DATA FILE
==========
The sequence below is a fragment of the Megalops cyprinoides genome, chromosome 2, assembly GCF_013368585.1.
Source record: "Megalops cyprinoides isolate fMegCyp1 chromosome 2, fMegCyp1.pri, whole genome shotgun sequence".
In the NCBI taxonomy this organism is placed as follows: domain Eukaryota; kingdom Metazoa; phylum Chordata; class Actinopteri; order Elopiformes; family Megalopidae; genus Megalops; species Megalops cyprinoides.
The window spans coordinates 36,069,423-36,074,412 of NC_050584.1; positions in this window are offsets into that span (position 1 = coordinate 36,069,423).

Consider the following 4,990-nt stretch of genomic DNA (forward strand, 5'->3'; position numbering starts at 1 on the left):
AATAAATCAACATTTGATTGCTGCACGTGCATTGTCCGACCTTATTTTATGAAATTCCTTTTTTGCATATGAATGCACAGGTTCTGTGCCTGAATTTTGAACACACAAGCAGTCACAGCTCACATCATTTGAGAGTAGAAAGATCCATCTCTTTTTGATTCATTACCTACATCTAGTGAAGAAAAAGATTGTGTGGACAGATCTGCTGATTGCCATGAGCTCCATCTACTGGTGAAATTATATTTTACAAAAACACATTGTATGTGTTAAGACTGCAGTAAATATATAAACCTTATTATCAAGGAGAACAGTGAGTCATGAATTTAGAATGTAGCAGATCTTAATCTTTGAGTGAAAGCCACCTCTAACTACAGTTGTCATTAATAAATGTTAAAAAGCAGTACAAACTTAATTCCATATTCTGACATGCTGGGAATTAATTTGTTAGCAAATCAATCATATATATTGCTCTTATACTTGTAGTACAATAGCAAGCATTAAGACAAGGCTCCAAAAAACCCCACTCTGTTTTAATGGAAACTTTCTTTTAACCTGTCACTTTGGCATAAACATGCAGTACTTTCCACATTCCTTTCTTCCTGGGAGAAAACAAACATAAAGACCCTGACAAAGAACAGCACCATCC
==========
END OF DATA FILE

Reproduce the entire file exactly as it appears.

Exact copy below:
The sequence below is a fragment of the Megalops cyprinoides genome, chromosome 2, assembly GCF_013368585.1.
Source record: "Megalops cyprinoides isolate fMegCyp1 chromosome 2, fMegCyp1.pri, whole genome shotgun sequence".
In the NCBI taxonomy this organism is placed as follows: domain Eukaryota; kingdom Metazoa; phylum Chordata; class Actinopteri; order Elopiformes; family Megalopidae; genus Megalops; species Megalops cyprinoides.
The window spans coordinates 36,069,423-36,074,412 of NC_050584.1; positions in this window are offsets into that span (position 1 = coordinate 36,069,423).

Consider the following 4,990-nt stretch of genomic DNA (forward strand, 5'->3'; position numbering starts at 1 on the left):
AATAAATCAACATTTGATTGCTGCACGTGCATTGTCCGACCTTATTTTATGAAATTCCTTTTTTGCATATGAATGCACAGGTTCTGTGCCTGAATTTTGAACACACAAGCAGTCACAGCTCACATCATTTGAGAGTAGAAAGATCCATCTCTTTTTGATTCATTACCTACATCTAGTGAAGAAAAAGATTGTGTGGACAGATCTGCTGATTGCCATGAGCTCCATCTACTGGTGAAATTATATTTTACAAAAACACATTGTATGTGTTAAGACTGCAGTAAATATATAAACCTTATTATCAAGGAGAACAGTGAGTCATGAATTTAGAATGTAGCAGATCTTAATCTTTGAGTGAAAGCCACCTCTAACTACAGTTGTCATTAATAAATGTTAAAAAGCAGTACAAACTTAATTCCATATTCTGACATGCTGGGAATTAATTTGTTAGCAAATCAATCATATATATTGCTCTTATACTTGTAGTACAATAGCAAGCATTAAGACAAGGCTCCAAAAAACCCCACTCTGTTTTAATGGAAACTTTCTTTTAACCTGTCACTTTGGCATAAACATGCAGTACTTTCCACATTCCTTTCTTCCTGGGAGAAAACAAACATAAAGACCCTGACAAAGAACAGCACCATCC